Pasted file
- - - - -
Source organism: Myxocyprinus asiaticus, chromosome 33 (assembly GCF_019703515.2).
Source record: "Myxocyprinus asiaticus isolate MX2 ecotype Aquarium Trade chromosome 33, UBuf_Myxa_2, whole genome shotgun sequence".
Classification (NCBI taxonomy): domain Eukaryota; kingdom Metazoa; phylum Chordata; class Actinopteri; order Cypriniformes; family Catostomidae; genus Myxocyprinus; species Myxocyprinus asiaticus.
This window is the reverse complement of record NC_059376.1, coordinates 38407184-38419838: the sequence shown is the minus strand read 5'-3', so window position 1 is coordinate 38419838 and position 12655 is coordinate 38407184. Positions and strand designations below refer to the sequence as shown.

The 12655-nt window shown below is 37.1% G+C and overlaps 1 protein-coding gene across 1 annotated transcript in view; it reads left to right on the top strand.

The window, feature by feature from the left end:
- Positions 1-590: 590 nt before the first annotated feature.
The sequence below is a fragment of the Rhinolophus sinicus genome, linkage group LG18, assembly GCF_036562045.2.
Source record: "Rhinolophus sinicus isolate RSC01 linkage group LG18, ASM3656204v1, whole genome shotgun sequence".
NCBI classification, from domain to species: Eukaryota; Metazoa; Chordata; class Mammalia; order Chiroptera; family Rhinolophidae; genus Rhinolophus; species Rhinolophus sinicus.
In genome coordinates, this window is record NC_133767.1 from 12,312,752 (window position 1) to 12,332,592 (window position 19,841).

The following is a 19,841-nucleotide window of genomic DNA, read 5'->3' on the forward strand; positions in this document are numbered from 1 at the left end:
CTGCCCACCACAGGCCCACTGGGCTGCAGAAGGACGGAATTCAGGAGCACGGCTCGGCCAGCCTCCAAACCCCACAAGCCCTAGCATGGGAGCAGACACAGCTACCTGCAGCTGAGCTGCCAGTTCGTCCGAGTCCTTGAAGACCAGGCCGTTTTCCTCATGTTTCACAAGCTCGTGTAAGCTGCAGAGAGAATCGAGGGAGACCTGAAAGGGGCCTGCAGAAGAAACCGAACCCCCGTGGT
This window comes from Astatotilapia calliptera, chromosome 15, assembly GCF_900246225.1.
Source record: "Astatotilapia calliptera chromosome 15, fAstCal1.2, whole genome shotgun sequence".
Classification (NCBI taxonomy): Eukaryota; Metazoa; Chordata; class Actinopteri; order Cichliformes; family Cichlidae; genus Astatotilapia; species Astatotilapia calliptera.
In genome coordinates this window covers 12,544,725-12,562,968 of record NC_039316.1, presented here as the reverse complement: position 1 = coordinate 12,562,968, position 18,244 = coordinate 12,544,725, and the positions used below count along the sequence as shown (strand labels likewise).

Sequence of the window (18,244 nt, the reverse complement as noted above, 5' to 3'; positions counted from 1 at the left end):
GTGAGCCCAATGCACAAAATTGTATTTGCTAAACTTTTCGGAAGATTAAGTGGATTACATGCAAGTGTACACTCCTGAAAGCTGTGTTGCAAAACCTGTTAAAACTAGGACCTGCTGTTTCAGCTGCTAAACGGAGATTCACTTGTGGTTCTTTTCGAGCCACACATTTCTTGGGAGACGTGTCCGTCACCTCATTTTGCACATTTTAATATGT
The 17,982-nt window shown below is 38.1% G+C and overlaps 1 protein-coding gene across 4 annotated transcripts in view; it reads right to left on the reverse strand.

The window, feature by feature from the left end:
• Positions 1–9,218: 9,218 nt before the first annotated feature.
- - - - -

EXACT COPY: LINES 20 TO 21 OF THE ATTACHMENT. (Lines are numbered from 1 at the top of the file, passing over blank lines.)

The 17,982-nt window shown below is 38.1% G+C and overlaps 1 protein-coding gene across 4 annotated transcripts in view; it reads right to left on the reverse strand.

The window, feature by feature from the left end: